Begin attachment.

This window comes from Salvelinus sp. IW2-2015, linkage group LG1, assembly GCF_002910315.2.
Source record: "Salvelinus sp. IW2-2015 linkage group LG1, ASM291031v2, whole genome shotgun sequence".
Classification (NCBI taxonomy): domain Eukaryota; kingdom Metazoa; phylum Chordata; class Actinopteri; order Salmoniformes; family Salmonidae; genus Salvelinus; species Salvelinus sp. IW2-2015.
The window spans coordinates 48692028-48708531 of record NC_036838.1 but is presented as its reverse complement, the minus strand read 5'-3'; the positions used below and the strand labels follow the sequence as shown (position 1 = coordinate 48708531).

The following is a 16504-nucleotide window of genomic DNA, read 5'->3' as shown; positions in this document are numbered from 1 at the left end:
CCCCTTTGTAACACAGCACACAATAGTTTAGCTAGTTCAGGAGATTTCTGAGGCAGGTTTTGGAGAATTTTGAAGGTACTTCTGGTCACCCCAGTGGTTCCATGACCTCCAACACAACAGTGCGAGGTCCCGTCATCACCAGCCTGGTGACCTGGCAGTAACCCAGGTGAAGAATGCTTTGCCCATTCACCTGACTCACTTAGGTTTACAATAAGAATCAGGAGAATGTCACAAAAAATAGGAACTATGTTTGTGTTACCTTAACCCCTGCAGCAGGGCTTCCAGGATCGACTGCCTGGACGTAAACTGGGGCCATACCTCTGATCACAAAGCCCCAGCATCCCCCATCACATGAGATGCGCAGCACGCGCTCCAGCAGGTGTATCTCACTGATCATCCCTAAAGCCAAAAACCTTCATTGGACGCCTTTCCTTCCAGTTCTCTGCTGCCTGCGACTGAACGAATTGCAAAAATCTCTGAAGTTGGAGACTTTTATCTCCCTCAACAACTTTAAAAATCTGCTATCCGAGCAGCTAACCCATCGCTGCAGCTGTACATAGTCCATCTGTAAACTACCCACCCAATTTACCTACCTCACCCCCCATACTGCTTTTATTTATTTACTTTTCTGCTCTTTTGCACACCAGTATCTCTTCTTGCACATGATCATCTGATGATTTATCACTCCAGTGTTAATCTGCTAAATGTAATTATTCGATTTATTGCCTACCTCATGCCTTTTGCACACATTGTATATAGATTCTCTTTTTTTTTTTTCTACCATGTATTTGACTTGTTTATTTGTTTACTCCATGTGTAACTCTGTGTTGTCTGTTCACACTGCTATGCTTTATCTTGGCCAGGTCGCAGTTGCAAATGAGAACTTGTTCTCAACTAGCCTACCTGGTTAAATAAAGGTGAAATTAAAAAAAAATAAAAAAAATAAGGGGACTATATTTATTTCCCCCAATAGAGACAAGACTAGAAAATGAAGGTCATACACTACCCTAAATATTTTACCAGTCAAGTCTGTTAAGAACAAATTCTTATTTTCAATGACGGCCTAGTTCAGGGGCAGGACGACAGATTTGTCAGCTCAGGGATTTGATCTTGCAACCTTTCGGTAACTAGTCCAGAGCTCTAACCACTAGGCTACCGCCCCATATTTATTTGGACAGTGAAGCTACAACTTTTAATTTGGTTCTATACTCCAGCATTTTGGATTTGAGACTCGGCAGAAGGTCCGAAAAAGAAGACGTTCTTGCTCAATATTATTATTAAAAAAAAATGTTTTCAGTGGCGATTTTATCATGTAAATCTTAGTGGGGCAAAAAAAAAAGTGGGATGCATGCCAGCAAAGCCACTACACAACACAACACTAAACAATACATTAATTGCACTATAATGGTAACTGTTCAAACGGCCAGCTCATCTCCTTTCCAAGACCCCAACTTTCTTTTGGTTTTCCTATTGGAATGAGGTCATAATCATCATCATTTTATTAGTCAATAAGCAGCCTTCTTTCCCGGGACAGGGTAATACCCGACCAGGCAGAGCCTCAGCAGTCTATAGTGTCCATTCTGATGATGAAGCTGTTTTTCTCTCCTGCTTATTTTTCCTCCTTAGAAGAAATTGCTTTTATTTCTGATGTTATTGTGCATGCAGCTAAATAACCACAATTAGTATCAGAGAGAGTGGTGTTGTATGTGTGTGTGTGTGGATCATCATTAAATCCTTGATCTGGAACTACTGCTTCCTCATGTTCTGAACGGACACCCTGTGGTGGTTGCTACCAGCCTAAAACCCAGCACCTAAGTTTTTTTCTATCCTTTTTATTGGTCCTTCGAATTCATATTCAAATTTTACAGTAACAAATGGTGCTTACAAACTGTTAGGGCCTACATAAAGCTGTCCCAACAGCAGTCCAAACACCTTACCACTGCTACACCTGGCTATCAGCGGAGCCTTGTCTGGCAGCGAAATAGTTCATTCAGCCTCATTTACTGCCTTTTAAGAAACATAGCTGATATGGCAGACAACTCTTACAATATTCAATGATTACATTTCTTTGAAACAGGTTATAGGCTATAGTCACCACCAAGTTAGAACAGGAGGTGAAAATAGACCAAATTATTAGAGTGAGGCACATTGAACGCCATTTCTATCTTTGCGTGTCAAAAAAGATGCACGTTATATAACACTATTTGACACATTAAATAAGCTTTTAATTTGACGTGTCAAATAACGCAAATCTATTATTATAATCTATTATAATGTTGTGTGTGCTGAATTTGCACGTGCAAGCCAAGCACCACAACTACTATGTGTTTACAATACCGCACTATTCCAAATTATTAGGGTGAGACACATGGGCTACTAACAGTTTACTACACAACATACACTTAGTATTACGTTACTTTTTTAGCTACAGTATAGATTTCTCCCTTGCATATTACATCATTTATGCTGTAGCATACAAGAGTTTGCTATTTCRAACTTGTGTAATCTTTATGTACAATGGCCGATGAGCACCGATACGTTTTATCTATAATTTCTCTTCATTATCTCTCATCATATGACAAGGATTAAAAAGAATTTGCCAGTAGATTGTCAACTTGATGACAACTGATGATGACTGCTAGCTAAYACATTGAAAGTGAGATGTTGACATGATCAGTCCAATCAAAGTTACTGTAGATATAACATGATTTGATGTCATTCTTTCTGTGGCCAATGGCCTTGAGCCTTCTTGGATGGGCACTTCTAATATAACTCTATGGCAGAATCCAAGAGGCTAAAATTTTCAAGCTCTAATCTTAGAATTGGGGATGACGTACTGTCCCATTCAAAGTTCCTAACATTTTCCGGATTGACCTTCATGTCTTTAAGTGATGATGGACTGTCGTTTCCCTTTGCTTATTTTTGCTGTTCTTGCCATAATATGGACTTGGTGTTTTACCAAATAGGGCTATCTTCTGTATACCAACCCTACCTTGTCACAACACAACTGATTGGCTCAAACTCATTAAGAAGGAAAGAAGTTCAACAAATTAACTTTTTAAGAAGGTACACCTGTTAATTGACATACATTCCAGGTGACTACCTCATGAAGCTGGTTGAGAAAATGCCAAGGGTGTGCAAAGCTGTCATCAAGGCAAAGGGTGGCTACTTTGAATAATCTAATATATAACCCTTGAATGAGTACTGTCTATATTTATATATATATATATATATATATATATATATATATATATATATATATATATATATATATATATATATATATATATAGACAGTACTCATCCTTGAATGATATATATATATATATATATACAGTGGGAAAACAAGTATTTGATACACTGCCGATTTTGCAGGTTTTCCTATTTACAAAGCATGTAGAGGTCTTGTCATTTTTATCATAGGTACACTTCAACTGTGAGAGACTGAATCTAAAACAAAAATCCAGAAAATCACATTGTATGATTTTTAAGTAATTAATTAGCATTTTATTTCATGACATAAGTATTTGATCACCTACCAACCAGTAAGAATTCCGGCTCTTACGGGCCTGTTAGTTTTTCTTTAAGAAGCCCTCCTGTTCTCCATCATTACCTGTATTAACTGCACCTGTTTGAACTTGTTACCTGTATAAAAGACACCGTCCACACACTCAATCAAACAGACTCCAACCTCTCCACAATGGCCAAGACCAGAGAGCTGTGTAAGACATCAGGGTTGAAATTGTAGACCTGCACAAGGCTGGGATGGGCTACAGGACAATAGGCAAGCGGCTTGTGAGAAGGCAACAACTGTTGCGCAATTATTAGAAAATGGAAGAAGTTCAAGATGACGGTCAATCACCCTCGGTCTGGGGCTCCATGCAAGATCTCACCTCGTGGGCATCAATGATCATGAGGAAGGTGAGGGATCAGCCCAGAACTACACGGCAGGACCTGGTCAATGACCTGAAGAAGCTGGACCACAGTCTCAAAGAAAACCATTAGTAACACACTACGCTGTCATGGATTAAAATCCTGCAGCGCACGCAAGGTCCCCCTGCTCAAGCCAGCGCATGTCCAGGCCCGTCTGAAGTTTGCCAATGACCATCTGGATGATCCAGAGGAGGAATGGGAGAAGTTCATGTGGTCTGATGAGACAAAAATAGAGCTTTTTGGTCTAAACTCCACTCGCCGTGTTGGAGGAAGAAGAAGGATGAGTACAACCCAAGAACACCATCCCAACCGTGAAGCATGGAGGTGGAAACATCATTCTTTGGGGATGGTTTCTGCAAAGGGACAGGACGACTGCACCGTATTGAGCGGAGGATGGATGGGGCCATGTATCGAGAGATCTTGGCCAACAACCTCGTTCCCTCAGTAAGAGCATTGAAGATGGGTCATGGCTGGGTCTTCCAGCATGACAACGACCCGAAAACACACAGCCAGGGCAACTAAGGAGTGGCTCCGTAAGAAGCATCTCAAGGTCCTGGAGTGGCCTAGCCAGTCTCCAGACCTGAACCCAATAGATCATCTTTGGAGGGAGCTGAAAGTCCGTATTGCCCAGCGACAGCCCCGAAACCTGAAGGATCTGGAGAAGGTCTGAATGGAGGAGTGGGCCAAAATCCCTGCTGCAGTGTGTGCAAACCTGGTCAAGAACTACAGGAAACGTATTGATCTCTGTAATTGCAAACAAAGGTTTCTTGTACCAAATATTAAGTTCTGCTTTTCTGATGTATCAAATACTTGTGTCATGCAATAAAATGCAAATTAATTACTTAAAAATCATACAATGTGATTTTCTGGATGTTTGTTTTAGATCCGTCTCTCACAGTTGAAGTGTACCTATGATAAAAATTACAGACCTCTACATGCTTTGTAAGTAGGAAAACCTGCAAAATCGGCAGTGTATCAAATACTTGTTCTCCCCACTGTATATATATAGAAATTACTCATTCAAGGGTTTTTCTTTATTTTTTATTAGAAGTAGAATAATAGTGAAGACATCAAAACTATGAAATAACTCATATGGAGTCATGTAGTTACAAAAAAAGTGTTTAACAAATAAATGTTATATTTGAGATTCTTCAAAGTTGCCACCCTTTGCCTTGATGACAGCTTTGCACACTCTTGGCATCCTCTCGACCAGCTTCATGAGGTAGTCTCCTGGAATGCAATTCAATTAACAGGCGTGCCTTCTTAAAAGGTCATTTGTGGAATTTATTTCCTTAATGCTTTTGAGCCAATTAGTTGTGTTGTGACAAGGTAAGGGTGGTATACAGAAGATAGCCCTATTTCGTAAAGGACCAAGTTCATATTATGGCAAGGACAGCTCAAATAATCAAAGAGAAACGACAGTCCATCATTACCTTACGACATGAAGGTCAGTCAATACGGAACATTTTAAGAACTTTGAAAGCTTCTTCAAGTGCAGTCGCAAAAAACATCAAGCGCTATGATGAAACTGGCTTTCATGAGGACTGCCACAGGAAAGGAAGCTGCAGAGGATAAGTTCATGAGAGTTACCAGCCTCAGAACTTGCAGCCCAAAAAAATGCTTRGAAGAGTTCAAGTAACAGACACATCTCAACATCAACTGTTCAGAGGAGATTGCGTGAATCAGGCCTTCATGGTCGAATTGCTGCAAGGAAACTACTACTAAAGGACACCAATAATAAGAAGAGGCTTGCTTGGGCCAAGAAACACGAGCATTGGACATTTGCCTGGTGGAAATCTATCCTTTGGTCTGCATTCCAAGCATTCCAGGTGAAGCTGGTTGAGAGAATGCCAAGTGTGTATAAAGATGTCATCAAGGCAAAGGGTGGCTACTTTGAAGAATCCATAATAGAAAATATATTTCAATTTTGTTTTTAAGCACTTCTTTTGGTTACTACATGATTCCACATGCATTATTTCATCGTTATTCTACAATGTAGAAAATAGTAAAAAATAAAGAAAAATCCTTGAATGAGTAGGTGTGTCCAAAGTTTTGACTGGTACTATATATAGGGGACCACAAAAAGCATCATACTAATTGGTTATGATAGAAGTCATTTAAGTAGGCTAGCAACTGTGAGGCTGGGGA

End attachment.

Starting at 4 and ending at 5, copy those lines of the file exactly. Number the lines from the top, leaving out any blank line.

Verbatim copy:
The window spans coordinates 48692028-48708531 of record NC_036838.1 but is presented as its reverse complement, the minus strand read 5'-3'; the positions used below and the strand labels follow the sequence as shown (position 1 = coordinate 48708531).

The following is a 16504-nucleotide window of genomic DNA, read 5'->3' as shown; positions in this document are numbered from 1 at the left end: